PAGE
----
Beach Memorial at 3 a.m. Friday/Saturday morning, and at the same time get a
call to sew up the face of an accident victim at Downey Hospital approximately
20 miles away. The weekends were spent driving from one hospital to the next,
sewing up lacerations, repairing hand fractures, and attending to accident
victims.

At first it was fun. After a few months, it became tedious, especially since you started to realize that the insurance companies were not only paying you 10-20¢ on the dollar, but many times not paying at all. I attempted to solve this problem by using an
independent billing service, International Medical Financials. I met its owner
and heard his pitch. They were representing hundreds of doctors. I believed that
the billing would be standardized and as such would be paid in a timely
fashion. Eight months went by before small checks started to trickle in.

Also by that time I was seeing patients in follow-up on Tuesday afternoons from 2 to 5 in the office of Dr. Hicks. It seemed unfair to ask some of these people who were general laborers to drive all the way to Beverly Hills. Since Dr. Hicks’ office was located near
the hospitals where these people had been seen, I thought it easier that I pick
a day and see them down there.  It worked fine at first and then became an economic issue. Dr. Hicks began billing me for a third of his office’s overhead but I didn’t have an office there. For the three hours once a week that I went there, I worked out of a nurse’s station
and basically saw only follow-ups; and even with that, I was paying his office
50% of the revenue.

That apparently wasn’t enough for him, and the bills for a third of his overhead kept coming.  I met with Dr. Hicks and explained to him that I did not have an office here.  I pointed out that I was working at his request so that he could spend time with his
children. Furthermore, we had never talked about me joining his practice or
paying him for a third of his overhead. Also, 100% of this money was insurance
money, and he was already in fact getting half of that.

But it was easy to understand why this was happening. Dr. Hicks was not just another plastic surgeon, he was my father’s brother and the truth of the matter was that we were never close. He also wanted to treat me like a nephew and not a colleague (as it suited him). As was standard for the profession, if you took on a new partner, you took out
a loan to pay him a salary until money started to come in. Dr. Hicks didn’t
want to do that for me. Apparently, he had done it for a previous partner who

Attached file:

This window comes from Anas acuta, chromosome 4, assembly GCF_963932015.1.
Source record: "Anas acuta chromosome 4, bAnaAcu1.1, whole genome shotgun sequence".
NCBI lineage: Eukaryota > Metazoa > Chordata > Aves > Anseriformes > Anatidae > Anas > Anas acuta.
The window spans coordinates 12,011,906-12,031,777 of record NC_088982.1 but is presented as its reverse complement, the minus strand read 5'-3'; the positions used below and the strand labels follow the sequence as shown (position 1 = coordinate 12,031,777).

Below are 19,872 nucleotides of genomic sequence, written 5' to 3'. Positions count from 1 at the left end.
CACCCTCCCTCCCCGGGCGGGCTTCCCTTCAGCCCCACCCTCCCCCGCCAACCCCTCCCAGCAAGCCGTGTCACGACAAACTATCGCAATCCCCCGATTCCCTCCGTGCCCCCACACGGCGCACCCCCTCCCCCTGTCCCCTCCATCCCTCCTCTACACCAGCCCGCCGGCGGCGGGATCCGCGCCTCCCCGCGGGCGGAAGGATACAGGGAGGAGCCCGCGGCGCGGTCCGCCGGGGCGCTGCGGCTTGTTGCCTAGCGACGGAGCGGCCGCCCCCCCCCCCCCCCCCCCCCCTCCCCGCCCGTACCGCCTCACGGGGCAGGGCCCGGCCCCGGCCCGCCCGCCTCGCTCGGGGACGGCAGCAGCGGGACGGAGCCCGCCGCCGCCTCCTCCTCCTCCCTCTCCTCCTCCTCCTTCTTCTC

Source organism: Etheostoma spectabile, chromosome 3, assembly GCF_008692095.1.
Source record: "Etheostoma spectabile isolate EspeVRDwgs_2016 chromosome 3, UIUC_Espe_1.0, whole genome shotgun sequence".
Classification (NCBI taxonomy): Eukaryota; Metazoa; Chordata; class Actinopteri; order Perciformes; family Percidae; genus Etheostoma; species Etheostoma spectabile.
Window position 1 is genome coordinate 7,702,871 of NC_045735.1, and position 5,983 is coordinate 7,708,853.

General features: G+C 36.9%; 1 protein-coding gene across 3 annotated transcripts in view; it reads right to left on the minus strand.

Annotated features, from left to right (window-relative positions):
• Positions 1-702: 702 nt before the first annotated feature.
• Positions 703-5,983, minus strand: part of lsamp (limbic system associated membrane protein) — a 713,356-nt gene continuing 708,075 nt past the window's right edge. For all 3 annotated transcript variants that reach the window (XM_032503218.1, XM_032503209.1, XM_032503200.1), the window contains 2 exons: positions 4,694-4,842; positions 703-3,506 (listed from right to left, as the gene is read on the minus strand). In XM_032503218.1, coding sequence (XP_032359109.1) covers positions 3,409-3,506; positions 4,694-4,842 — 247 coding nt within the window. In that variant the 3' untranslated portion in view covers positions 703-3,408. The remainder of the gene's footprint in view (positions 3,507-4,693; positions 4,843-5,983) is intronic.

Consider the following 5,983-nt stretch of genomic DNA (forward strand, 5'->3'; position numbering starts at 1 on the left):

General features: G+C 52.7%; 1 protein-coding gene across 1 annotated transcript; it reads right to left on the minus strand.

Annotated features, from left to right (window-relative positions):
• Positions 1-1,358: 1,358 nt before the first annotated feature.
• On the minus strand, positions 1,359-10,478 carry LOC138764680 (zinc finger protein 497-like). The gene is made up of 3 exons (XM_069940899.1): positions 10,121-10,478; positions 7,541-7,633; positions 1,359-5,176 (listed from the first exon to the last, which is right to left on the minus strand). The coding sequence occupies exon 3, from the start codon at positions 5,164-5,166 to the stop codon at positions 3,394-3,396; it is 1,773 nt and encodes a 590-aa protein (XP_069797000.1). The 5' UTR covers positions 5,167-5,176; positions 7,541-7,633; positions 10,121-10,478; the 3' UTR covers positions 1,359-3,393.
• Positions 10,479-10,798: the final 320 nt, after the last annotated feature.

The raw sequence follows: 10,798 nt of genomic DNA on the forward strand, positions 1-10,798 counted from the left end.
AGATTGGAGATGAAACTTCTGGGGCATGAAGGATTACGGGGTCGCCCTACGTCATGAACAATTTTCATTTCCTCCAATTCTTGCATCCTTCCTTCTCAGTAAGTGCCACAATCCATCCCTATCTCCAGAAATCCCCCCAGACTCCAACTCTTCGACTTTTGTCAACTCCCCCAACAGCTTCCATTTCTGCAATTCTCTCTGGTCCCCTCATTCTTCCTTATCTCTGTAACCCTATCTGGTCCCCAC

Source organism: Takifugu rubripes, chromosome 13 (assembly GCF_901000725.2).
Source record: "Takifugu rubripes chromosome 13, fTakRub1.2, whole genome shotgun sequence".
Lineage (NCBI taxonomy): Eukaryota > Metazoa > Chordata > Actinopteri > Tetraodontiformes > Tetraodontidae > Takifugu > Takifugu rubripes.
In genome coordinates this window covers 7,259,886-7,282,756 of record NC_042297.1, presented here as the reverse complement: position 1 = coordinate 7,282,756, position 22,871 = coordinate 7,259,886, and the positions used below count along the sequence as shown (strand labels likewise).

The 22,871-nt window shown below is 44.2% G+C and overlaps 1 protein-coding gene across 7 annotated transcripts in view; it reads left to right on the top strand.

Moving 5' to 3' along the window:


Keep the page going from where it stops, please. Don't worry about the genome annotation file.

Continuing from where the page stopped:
had gone out on his own. I didn’t understand the connection.

In my mind he was simply abusing our relationship. I made a number of attempts to create a working situation, but everywhere along the line, he was more of a hindrance than a help. He wanted me to do certain things as long as I remained subservient to him, but he didn’t want to do the things that helped a new partner develop a practice. I asked him
to talk with the guys at emergency rooms that were sending patients to their
friends when we were the on-call staff. He didn’t. He didn’t want to make waves
and so we suffered.

Perhaps too, he reminded me too much of my father.

Abandonment, by a parent is a tricky thing. As children, we resolve that things are the way they are and move on, but not without first burying a lot of hurt and anger deep inside that eats at us from time to time, and rots us from our core. Unfortunately, I thought I
had resolved it, but obviously I had not.

I do credit my father and a conversation we had at my grandmother’s funeral with
one profound epiphany: Sometimes you can’t get what you need from a parent
because it isn’t there. As a child, they never got it themselves.  People can’t give you what they do not have.

Sometimes, if you are to get from them the things that you need, you somehow have to help them get it first for themselves. You have to act as your own grandparent, and give your parent what they didn’t get as a child so that they, in turn, can pass it on to you.  That was my epiphany.

I decided to accept my father for who he is; to honestly find those things for which I could be proud; and speak to him about them. I resolved to tell him that I was proud of him for working at the VA hospital (Disabled American Veterans is one of my charities); and
especially that I was proud he had the guts to confront his addictions and
overcome them.

I resolved to be proud of him, so that he could be proud of me.

As a mentor, Tony simply did not have it.